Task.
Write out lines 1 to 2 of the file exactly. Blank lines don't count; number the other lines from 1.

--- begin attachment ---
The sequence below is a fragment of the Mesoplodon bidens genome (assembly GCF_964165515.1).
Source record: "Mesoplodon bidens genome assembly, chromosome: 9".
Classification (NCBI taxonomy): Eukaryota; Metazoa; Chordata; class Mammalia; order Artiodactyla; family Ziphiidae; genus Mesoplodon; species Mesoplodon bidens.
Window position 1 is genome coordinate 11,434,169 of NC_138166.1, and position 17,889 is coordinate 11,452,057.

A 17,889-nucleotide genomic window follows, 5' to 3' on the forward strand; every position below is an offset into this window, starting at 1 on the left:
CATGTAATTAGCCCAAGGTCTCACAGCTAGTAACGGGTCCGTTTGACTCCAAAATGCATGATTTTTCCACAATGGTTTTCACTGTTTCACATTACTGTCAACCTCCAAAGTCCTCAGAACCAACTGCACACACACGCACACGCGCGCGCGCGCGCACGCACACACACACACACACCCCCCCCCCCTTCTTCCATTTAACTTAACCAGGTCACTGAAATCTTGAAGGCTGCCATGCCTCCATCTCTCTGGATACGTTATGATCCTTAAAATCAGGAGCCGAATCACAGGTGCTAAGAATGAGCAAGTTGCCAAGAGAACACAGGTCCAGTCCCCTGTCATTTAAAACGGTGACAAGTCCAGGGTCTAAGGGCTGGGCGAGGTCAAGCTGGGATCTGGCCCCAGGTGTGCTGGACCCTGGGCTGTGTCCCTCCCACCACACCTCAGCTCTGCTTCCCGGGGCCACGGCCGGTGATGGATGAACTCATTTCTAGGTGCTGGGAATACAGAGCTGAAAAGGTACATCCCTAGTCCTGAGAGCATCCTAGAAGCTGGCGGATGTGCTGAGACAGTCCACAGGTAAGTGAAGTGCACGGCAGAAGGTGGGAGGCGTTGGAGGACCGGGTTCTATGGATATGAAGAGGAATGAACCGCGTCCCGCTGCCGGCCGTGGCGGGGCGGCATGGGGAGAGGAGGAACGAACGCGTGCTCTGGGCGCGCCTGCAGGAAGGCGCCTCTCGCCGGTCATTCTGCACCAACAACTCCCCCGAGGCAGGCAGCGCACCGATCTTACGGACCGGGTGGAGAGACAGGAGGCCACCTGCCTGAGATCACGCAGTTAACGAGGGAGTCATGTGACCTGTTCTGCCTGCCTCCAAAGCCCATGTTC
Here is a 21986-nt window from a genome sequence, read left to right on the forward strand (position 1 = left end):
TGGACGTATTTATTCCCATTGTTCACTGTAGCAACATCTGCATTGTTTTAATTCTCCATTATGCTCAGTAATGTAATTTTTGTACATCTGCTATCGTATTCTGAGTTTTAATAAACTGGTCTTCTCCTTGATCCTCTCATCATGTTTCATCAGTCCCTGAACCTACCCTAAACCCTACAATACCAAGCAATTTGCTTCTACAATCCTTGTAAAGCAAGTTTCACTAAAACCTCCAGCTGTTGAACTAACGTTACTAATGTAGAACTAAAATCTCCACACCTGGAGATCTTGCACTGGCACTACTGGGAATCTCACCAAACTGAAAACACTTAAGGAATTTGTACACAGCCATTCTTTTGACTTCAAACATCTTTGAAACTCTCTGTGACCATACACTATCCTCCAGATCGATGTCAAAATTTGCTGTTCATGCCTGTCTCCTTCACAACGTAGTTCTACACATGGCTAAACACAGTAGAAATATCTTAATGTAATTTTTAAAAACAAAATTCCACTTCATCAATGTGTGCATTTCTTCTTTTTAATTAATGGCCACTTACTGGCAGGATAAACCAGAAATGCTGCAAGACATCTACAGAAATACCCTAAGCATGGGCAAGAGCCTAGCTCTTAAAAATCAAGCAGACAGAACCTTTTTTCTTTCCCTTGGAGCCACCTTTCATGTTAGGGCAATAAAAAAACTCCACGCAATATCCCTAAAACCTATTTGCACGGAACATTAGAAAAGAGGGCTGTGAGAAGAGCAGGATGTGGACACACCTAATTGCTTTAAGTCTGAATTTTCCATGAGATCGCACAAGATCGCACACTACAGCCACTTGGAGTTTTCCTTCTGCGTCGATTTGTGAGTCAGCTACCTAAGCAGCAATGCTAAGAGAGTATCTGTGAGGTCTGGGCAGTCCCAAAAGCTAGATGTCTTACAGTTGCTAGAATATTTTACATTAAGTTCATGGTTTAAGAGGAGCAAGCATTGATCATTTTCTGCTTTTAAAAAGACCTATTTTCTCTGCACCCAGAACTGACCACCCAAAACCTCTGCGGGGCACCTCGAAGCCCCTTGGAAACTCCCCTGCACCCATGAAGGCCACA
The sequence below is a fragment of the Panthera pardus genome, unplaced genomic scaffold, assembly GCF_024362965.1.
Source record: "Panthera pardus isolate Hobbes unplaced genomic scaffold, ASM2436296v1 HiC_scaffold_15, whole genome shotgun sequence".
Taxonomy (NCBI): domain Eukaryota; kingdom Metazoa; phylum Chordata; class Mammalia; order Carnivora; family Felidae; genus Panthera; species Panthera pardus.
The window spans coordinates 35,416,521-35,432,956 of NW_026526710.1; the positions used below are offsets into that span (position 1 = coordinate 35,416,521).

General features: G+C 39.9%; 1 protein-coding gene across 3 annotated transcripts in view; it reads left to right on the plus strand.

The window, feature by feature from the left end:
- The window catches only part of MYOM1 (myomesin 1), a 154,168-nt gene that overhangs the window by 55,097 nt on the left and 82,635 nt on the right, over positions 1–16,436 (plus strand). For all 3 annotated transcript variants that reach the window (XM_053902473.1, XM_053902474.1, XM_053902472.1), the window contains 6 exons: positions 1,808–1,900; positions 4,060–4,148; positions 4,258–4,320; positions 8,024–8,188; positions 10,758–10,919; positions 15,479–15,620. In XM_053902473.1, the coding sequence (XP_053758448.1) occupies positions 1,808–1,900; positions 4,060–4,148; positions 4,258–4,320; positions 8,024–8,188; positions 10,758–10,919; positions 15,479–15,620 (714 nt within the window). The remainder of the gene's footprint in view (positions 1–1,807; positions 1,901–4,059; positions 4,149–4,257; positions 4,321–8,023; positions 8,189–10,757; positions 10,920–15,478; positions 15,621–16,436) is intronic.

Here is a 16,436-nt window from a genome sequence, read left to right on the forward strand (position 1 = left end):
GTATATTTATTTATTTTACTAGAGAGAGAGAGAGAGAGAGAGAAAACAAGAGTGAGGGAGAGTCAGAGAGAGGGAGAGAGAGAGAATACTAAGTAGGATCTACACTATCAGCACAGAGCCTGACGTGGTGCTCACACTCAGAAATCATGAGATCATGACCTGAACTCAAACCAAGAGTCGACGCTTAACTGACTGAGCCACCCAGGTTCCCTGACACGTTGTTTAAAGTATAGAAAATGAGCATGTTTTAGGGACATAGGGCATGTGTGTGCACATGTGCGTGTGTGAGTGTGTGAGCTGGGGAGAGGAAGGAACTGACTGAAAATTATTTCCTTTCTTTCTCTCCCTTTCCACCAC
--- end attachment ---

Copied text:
The sequence below is a fragment of the Mesoplodon bidens genome (assembly GCF_964165515.1).
Source record: "Mesoplodon bidens genome assembly, chromosome: 9".